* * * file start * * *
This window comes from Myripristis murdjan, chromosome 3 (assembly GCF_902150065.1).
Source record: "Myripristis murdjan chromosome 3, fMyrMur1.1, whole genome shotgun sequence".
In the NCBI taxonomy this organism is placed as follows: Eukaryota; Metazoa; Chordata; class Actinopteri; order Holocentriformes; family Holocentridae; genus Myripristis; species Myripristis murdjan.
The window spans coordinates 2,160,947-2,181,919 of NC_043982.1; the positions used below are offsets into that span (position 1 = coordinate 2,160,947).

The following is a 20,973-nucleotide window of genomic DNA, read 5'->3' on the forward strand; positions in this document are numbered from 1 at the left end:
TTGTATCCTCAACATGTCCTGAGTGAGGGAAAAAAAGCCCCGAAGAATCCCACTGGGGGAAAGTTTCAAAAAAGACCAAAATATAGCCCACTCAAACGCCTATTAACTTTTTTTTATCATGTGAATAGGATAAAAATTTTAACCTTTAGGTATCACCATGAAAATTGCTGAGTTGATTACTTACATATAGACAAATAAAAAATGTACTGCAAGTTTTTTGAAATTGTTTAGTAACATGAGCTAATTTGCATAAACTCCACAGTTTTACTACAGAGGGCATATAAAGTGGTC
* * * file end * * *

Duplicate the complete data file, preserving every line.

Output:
This window comes from Myripristis murdjan, chromosome 3 (assembly GCF_902150065.1).
Source record: "Myripristis murdjan chromosome 3, fMyrMur1.1, whole genome shotgun sequence".
In the NCBI taxonomy this organism is placed as follows: Eukaryota; Metazoa; Chordata; class Actinopteri; order Holocentriformes; family Holocentridae; genus Myripristis; species Myripristis murdjan.
The window spans coordinates 2,160,947-2,181,919 of NC_043982.1; the positions used below are offsets into that span (position 1 = coordinate 2,160,947).

The following is a 20,973-nucleotide window of genomic DNA, read 5'->3' on the forward strand; positions in this document are numbered from 1 at the left end:
TTGTATCCTCAACATGTCCTGAGTGAGGGAAAAAAAGCCCCGAAGAATCCCACTGGGGGAAAGTTTCAAAAAAGACCAAAATATAGCCCACTCAAACGCCTATTAACTTTTTTTTATCATGTGAATAGGATAAAAATTTTAACCTTTAGGTATCACCATGAAAATTGCTGAGTTGATTACTTACATATAGACAAATAAAAAATGTACTGCAAGTTTTTTGAAATTGTTTAGTAACATGAGCTAATTTGCATAAACTCCACAGTTTTACTACAGAGGGCATATAAAGTGGTC